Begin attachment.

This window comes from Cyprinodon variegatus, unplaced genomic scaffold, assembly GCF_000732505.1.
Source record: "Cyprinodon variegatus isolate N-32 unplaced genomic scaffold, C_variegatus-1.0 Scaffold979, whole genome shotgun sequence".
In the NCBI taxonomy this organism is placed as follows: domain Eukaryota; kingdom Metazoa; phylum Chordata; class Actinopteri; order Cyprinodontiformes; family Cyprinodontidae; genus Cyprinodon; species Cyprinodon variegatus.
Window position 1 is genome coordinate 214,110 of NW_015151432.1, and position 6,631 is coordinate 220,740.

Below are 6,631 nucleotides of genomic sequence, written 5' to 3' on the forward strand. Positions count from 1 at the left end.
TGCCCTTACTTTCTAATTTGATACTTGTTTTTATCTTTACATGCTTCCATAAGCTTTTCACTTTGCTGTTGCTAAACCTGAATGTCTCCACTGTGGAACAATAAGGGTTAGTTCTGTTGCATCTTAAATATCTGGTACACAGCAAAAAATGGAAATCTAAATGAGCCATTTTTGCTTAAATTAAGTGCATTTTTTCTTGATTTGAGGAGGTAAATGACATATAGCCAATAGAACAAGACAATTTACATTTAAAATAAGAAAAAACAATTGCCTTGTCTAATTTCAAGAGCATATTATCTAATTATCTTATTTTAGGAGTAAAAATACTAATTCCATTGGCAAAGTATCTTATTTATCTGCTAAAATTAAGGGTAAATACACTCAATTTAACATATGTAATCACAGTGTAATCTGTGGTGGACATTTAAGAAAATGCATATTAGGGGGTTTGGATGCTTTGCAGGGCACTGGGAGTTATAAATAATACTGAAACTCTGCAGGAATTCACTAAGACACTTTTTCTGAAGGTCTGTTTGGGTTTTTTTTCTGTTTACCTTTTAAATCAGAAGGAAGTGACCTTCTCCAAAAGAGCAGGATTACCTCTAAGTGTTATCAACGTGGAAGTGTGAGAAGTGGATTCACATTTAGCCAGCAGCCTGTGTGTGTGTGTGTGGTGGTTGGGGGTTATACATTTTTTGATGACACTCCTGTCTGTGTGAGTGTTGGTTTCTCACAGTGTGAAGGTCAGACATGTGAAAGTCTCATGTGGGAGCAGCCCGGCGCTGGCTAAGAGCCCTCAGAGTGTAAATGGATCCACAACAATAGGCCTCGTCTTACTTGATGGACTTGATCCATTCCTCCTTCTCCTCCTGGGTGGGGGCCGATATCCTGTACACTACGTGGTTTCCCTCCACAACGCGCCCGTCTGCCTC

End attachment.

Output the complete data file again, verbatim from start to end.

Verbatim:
This window comes from Cyprinodon variegatus, unplaced genomic scaffold, assembly GCF_000732505.1.
Source record: "Cyprinodon variegatus isolate N-32 unplaced genomic scaffold, C_variegatus-1.0 Scaffold979, whole genome shotgun sequence".
In the NCBI taxonomy this organism is placed as follows: domain Eukaryota; kingdom Metazoa; phylum Chordata; class Actinopteri; order Cyprinodontiformes; family Cyprinodontidae; genus Cyprinodon; species Cyprinodon variegatus.
Window position 1 is genome coordinate 214,110 of NW_015151432.1, and position 6,631 is coordinate 220,740.

Below are 6,631 nucleotides of genomic sequence, written 5' to 3' on the forward strand. Positions count from 1 at the left end.
TGCCCTTACTTTCTAATTTGATACTTGTTTTTATCTTTACATGCTTCCATAAGCTTTTCACTTTGCTGTTGCTAAACCTGAATGTCTCCACTGTGGAACAATAAGGGTTAGTTCTGTTGCATCTTAAATATCTGGTACACAGCAAAAAATGGAAATCTAAATGAGCCATTTTTGCTTAAATTAAGTGCATTTTTTCTTGATTTGAGGAGGTAAATGACATATAGCCAATAGAACAAGACAATTTACATTTAAAATAAGAAAAAACAATTGCCTTGTCTAATTTCAAGAGCATATTATCTAATTATCTTATTTTAGGAGTAAAAATACTAATTCCATTGGCAAAGTATCTTATTTATCTGCTAAAATTAAGGGTAAATACACTCAATTTAACATATGTAATCACAGTGTAATCTGTGGTGGACATTTAAGAAAATGCATATTAGGGGGTTTGGATGCTTTGCAGGGCACTGGGAGTTATAAATAATACTGAAACTCTGCAGGAATTCACTAAGACACTTTTTCTGAAGGTCTGTTTGGGTTTTTTTTCTGTTTACCTTTTAAATCAGAAGGAAGTGACCTTCTCCAAAAGAGCAGGATTACCTCTAAGTGTTATCAACGTGGAAGTGTGAGAAGTGGATTCACATTTAGCCAGCAGCCTGTGTGTGTGTGTGTGGTGGTTGGGGGTTATACATTTTTTGATGACACTCCTGTCTGTGTGAGTGTTGGTTTCTCACAGTGTGAAGGTCAGACATGTGAAAGTCTCATGTGGGAGCAGCCCGGCGCTGGCTAAGAGCCCTCAGAGTGTAAATGGATCCACAACAATAGGCCTCGTCTTACTTGATGGACTTGATCCATTCCTCCTTCTCCTCCTGGGTGGGGGCCGATATCCTGTACACTACGTGGTTTCCCTCCACAACGCGCCCGTCTGCCTC